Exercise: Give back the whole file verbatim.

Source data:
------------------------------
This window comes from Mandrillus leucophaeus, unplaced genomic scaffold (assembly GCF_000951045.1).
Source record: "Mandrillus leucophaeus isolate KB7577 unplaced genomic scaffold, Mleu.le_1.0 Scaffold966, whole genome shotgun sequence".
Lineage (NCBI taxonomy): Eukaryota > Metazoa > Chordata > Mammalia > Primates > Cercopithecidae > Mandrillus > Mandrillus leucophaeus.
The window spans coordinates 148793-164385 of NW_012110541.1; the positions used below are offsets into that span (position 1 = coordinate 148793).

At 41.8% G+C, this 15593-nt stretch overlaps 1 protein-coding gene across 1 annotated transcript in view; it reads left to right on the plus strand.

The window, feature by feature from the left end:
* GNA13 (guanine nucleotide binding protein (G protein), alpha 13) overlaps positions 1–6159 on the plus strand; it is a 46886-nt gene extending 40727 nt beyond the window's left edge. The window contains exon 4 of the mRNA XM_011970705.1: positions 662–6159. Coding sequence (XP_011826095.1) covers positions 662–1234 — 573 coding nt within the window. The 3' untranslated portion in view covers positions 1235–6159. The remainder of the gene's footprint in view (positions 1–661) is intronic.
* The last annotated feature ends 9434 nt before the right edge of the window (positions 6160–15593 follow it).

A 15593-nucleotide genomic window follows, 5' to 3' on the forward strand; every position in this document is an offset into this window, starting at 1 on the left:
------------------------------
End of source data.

This window comes from Mandrillus leucophaeus, unplaced genomic scaffold (assembly GCF_000951045.1).
Source record: "Mandrillus leucophaeus isolate KB7577 unplaced genomic scaffold, Mleu.le_1.0 Scaffold966, whole genome shotgun sequence".
Lineage (NCBI taxonomy): Eukaryota > Metazoa > Chordata > Mammalia > Primates > Cercopithecidae > Mandrillus > Mandrillus leucophaeus.
The window spans coordinates 148793-164385 of NW_012110541.1; the positions used below are offsets into that span (position 1 = coordinate 148793).

At 41.8% G+C, this 15593-nt stretch overlaps 1 protein-coding gene across 1 annotated transcript in view; it reads left to right on the plus strand.

The window, feature by feature from the left end:
* GNA13 (guanine nucleotide binding protein (G protein), alpha 13) overlaps positions 1–6159 on the plus strand; it is a 46886-nt gene extending 40727 nt beyond the window's left edge. The window contains exon 4 of the mRNA XM_011970705.1: positions 662–6159. Coding sequence (XP_011826095.1) covers positions 662–1234 — 573 coding nt within the window. The 3' untranslated portion in view covers positions 1235–6159. The remainder of the gene's footprint in view (positions 1–661) is intronic.
* The last annotated feature ends 9434 nt before the right edge of the window (positions 6160–15593 follow it).

A 15593-nucleotide genomic window follows, 5' to 3' on the forward strand; every position in this document is an offset into this window, starting at 1 on the left: